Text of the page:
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Standing at the Edge of the River of Forgetfulness

I got inspired by Alexander Eliot’s The Timeless Myths. What came up for me does not quite track with Eliot’s themes, but the mind has a mind of its own and will go where it pleases.

Alexander Eliot wears the mantle of Joseph Campbell. Eliot writes of the mythosphere—the intangible. “It is the collective mindfield of conscious beings, including microbes, bugs, dragons, fairies, elves, goblins, ghosts, angels, demons, gods, and even Gods, along with us eternally would-be humans.” Eliot says the mythosphere also “structures and controls the swirling of gravity, magnetism, electricity, light, and heat.” Eliot’s writing feels like a chronological and world cultural kaleidoscope. He writes poetic prose that takes the shape of psychically graphic color infused mosaics. I am inspired by his style.


When I was at some age under age 10, I recall telling my mother of some troubling incident, some clash, among my peers. Just a moment of childhood confusion. She looked at me and said, “Children can be cruel.” It was like having the rawness and instability of human instinct plunked down in front of me.


On Christmas eve night, in my very early grade school years, I awakened with the need to go to the bathroom.  As I passed near the living room, my aunt Edith came near to block the view, but to no avail. I glanced, by chance, at the door ajar, and caught sight of the fully decorated Christmas tree shimmering in the shiny veneer of the door. By a virtual image, the magical mythosphere of Christmas morning, receiving gifts and surprises, and the red velvet clad legend exploded in a moment. I could hear my parents talking off in the kitchen. The thrill was gone. It was they and Aunt Edith who were behind things, not the red velvet clad, jolly legend.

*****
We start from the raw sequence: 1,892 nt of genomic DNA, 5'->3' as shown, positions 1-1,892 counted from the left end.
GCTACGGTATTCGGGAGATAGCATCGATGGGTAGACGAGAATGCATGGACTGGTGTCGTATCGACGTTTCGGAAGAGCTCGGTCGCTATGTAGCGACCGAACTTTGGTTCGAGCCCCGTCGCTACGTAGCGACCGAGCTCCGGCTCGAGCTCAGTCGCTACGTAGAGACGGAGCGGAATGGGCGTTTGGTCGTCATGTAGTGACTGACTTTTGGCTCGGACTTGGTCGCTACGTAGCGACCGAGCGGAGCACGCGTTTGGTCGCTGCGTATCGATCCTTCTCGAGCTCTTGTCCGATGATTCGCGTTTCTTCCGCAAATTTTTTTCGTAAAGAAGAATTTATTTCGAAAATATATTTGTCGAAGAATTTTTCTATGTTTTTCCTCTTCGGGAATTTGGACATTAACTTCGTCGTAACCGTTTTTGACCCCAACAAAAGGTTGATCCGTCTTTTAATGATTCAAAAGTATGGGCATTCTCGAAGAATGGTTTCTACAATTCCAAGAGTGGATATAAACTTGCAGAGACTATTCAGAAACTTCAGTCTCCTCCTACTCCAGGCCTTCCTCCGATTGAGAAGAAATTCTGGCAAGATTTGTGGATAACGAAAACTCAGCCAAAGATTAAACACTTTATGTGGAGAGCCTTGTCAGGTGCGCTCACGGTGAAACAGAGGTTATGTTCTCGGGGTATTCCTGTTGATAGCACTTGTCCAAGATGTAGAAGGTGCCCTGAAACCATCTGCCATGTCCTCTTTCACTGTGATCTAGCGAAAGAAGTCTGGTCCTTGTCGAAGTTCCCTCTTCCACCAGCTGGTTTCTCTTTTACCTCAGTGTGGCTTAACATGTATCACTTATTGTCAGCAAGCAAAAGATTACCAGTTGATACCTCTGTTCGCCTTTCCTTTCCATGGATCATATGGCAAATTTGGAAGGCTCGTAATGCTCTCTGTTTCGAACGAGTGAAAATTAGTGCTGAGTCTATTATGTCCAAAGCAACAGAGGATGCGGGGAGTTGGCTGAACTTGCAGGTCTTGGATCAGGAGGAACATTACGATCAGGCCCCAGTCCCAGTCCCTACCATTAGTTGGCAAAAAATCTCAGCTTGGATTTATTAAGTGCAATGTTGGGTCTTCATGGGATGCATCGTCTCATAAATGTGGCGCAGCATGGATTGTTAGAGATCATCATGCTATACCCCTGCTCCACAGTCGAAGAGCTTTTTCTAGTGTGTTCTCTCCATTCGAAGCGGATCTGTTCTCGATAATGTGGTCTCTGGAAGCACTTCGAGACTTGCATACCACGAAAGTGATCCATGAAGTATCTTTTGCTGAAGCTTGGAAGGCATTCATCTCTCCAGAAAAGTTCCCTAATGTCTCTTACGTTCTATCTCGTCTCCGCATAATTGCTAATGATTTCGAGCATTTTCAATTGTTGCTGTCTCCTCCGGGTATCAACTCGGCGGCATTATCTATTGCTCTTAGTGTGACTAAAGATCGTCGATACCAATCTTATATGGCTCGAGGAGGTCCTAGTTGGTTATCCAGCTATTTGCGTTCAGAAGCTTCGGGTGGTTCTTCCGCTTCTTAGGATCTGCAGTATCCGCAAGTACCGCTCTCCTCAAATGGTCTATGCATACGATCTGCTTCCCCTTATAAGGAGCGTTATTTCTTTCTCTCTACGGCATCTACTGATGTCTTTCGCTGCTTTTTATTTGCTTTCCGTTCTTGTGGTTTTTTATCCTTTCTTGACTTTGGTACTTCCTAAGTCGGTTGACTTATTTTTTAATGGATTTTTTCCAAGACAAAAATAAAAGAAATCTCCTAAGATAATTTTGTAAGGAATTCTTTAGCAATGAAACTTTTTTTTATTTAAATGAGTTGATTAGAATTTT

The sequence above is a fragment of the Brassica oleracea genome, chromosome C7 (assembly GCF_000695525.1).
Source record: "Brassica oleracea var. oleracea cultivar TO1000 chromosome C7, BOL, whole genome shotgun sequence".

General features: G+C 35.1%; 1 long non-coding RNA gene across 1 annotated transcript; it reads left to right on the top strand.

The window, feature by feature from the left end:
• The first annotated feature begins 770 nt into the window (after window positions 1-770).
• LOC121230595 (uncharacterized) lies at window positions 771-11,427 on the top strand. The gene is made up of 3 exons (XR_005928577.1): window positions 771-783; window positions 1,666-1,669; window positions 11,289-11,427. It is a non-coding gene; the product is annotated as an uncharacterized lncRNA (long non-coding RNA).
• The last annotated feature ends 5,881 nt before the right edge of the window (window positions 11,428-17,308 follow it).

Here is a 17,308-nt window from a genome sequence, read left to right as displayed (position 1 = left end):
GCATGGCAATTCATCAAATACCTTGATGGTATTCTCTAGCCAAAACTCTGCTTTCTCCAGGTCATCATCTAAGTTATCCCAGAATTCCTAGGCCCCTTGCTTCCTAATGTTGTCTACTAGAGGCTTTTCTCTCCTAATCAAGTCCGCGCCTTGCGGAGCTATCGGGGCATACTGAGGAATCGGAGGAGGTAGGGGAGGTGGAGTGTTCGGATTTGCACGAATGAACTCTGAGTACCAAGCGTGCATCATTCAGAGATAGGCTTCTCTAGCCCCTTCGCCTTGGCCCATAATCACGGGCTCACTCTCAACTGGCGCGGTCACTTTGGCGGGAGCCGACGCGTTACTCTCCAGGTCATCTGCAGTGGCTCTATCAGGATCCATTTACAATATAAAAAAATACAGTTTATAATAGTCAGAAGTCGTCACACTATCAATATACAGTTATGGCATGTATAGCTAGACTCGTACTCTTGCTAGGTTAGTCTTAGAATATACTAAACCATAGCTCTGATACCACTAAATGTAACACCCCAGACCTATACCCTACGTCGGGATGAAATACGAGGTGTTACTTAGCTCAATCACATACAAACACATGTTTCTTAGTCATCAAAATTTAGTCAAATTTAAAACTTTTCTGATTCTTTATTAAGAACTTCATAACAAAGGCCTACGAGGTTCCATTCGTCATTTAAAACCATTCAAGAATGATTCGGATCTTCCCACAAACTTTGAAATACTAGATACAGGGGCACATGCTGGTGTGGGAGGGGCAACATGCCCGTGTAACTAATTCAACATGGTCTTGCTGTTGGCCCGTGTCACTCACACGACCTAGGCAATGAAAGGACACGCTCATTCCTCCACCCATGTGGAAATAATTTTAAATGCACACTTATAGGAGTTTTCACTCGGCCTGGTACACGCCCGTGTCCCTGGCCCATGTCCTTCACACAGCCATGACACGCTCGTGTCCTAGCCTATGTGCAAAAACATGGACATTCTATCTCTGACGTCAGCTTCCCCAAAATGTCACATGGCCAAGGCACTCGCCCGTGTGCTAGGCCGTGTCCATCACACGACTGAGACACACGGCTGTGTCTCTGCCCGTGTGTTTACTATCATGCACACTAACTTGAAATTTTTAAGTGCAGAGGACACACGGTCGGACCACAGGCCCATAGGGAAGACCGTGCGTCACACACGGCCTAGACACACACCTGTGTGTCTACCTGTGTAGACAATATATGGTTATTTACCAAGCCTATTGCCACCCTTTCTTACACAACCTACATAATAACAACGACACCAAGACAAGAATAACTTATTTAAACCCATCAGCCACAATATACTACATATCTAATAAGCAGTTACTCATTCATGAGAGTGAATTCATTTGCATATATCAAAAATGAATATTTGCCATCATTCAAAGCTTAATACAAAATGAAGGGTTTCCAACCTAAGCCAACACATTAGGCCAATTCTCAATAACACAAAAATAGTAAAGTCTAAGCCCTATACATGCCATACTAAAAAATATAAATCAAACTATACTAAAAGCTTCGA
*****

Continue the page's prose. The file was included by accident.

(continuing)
At that young age a feeling of disappointment and realization rushed through my body. I still see in my mind’s eye, as if I were an onlooker, the awakening into the real world that drew my face down into a sadness. I cannot recall if or how the feeling persisted. What I do realize is that some of my childhood had faded.


Sometime in my early childhood, I was aware enough to gather that a married couple who were family friends had separated. I went to my parents and asked why and how people did not stay together. They told me that people change.


I served papers every evening to maybe 55 homes in my neighborhood. I must have been an industrious kid to do this for about four years religiously in a variety of weathers. One of my customers was a very striking older woman who was an artist. I got to know her and she at one point told me that her husband was no longer around. I asked why and she told me he had decided he did not want to be with her anymore. This surprised me and made me pensive and wonder about life and people.


As a kid—what’s the age of a kid? Anyway as a youngster just starting to explore the world, I was trusted to meander out into the side-walked neighborhood while visiting Aunt Lucy. Around the corner at sundown, I encountered an elderly man sitting on his front steps. He had a delicate build, his head was slightly bent down and his posture closed. The overall color of his clothing matched the dusk light.  In any case, it was a sociable moment. At length he shared that he had lost his wife and he so missed her. He then proceeded to tell me that he felt so bad losing her that he had stripped all the wall paper off the walls of the house. Hearing this, in my young years, the man had captured my entire attention. I recall wondering what he might have been trying to get at. I was not entirely comprehending what I was hearing—rather, overtaken by the mystery of it. My surprise may have caused my jaw to drop slightly. This was a moment, thinking back, that cast me into an introspection that intruded, relentlessly, into my innocence and blind trust of sunny life. —the real world…